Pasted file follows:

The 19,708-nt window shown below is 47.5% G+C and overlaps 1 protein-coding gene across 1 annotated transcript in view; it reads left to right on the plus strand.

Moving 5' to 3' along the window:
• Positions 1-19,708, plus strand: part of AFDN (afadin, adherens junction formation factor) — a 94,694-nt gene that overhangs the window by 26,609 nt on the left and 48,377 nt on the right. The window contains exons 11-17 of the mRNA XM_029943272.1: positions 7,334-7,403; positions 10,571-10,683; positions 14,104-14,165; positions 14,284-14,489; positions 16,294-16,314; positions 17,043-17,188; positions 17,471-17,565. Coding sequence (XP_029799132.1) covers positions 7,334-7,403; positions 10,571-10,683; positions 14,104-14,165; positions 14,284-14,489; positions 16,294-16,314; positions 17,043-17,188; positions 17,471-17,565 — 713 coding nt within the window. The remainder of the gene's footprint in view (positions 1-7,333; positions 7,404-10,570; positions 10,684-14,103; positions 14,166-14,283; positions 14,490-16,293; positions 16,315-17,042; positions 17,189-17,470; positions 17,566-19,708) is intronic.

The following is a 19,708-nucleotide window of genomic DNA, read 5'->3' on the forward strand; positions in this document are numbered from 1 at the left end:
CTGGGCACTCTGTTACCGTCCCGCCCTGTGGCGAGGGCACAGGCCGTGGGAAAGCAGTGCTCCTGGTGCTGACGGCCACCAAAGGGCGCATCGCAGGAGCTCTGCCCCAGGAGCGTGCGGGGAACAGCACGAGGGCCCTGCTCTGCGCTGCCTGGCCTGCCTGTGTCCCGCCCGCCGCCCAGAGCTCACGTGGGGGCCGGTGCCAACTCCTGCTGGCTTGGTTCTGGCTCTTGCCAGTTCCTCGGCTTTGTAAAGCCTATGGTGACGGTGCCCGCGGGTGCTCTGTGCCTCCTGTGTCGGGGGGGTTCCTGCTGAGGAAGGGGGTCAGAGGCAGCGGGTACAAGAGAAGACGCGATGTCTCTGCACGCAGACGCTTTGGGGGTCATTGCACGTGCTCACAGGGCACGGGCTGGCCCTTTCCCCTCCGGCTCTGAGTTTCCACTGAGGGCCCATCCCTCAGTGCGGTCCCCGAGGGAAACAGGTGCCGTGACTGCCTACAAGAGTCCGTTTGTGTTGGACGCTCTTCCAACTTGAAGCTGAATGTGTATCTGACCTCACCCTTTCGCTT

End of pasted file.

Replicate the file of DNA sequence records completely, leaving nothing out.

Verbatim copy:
The 19,708-nt window shown below is 47.5% G+C and overlaps 1 protein-coding gene across 1 annotated transcript in view; it reads left to right on the plus strand.

Moving 5' to 3' along the window:
• Positions 1-19,708, plus strand: part of AFDN (afadin, adherens junction formation factor) — a 94,694-nt gene that overhangs the window by 26,609 nt on the left and 48,377 nt on the right. The window contains exons 11-17 of the mRNA XM_029943272.1: positions 7,334-7,403; positions 10,571-10,683; positions 14,104-14,165; positions 14,284-14,489; positions 16,294-16,314; positions 17,043-17,188; positions 17,471-17,565. Coding sequence (XP_029799132.1) covers positions 7,334-7,403; positions 10,571-10,683; positions 14,104-14,165; positions 14,284-14,489; positions 16,294-16,314; positions 17,043-17,188; positions 17,471-17,565 — 713 coding nt within the window. The remainder of the gene's footprint in view (positions 1-7,333; positions 7,404-10,570; positions 10,684-14,103; positions 14,166-14,283; positions 14,490-16,293; positions 16,315-17,042; positions 17,189-17,470; positions 17,566-19,708) is intronic.

The following is a 19,708-nucleotide window of genomic DNA, read 5'->3' on the forward strand; positions in this document are numbered from 1 at the left end:
CTGGGCACTCTGTTACCGTCCCGCCCTGTGGCGAGGGCACAGGCCGTGGGAAAGCAGTGCTCCTGGTGCTGACGGCCACCAAAGGGCGCATCGCAGGAGCTCTGCCCCAGGAGCGTGCGGGGAACAGCACGAGGGCCCTGCTCTGCGCTGCCTGGCCTGCCTGTGTCCCGCCCGCCGCCCAGAGCTCACGTGGGGGCCGGTGCCAACTCCTGCTGGCTTGGTTCTGGCTCTTGCCAGTTCCTCGGCTTTGTAAAGCCTATGGTGACGGTGCCCGCGGGTGCTCTGTGCCTCCTGTGTCGGGGGGGTTCCTGCTGAGGAAGGGGGTCAGAGGCAGCGGGTACAAGAGAAGACGCGATGTCTCTGCACGCAGACGCTTTGGGGGTCATTGCACGTGCTCACAGGGCACGGGCTGGCCCTTTCCCCTCCGGCTCTGAGTTTCCACTGAGGGCCCATCCCTCAGTGCGGTCCCCGAGGGAAACAGGTGCCGTGACTGCCTACAAGAGTCCGTTTGTGTTGGACGCTCTTCCAACTTGAAGCTGAATGTGTATCTGACCTCACCCTTTCGCTT